Fortunately, there are many ways to bring out the flavour in your foods.

Try these:

When the usual foods start to taste bland, don’t be afraid to try jazzing them up with some bolder flavours.

For example, try adding a slice of cheese to your usual sandwich or grated parmesan to your usual pasta. Mix vinegar, olive oil and a touch of honey to make a zesty dressing for your salad. Squeeze some citrus fruit into your glass of water or sprinkle your cooked dish with a little sliced cut fresh chilli to add subtle heat.

All these bold-tasting foods help to heighten and engage the various taste buds in your mouth to make them taste better.

Liberally use herbs and spices in your cooking. Herbs and spices not only add flavour but also heighten your sense of smell by contributing an exquisite aroma as well.

Herbs and spices can turn the perception of bland food to something much more palatable. Our local supermarkets now sell a good variety of fresh and dried herbs. Do check them out in the vegetable aisle.

Just remember that one tablespoon of fresh herbs is equivalent to one teaspoon of dried herbs.

Store dried herbs in air-tight jars in a cool, dark kitchen cabinet to maintain their aromatic qualities.

Use dried herbs well within one year. Look out for recipes on how to use herbs and spices, or check out my nutrition cooking videos on my YouTube channel Indra’s Healthy Indulgences for simple recipes and ideas.

Many of us resort to deep-frying fish and chicken — hence they have become perennial favourite foods for many. Many of my clients choose the fried chicken or fish when eating their nasi campur (mixed rice) because of their taste perception that it will be the best, safest tasting choice out of the other dishes.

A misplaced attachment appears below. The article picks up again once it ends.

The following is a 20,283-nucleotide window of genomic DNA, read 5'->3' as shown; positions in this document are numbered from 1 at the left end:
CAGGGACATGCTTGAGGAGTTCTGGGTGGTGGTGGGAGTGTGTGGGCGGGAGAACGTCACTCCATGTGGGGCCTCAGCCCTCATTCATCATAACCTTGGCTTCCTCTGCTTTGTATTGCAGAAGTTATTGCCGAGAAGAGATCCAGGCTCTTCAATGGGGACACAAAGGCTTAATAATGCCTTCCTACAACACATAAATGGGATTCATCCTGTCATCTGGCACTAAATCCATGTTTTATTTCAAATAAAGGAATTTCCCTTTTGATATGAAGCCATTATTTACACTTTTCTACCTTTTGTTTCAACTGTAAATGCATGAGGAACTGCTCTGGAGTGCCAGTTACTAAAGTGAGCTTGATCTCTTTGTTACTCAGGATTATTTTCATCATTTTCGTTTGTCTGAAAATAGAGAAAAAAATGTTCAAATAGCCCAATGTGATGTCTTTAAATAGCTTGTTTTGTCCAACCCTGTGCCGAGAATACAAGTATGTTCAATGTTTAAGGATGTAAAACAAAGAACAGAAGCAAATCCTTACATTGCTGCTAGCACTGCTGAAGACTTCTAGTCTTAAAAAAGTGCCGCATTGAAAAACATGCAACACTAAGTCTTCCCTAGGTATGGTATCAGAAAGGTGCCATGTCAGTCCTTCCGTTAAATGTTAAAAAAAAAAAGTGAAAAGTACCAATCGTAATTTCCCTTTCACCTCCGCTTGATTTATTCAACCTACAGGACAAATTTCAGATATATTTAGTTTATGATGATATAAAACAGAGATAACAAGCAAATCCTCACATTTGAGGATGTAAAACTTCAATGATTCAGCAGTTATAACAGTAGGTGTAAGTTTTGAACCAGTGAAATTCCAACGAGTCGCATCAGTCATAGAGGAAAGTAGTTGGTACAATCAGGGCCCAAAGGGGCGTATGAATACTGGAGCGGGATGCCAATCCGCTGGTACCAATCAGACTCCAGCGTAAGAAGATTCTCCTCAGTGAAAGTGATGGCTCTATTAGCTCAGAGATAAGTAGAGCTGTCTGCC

Deep-frying food increases its fat content. Did you know that there are other cooking methods that actually naturally enhance and intensify aromatic flavours in food without using so much oil?

Grilling or searing your fish, chicken or meat deepens the rich flavours in protein foods.

When making food with a broth, don’t throw all the cut meat and vegetables into a pot of water to boil at high heat.

To truly bring out the flavour in your soupy dishes and stews, simmer the bones, meat, onions and garlic on low heat to concentrate their flavours in the liquid.

After that, add in other ingredients such as vegetables that don’t need to be cooked as long.

By simmering this way, you don’t have to resort to using stock cubes and seasoning powders, which are all high in sodium.

Don’t let the cooking oil smoke up in your wok before sauteeing your aromatic ingredients such as onion, garlic or ginger.

By actually gently heating up a small amount of oil in your wok, and then adding in your aromatic ingredient to gently caramelise, you will bring out their robust flavours and natural oil better.

Then continue to add the other ingredients. Remember, low heat brings out the flavours better in your aromatic ingredients.

Another culinary trick to cut down on salt is to substitute it with soya sauce. Soya sauce has less sodium per teaspoon than table salt.

Look for lower-sodium soya sauce if it is available in your supermarket.

Grilling your fish deepens the rich flavours in protein foods.

Indra Balaratnam is a consultant dietitian who believes in simple, practical ways to eating well and living healthy. She can be reached at indra.balaratnam@gmail.com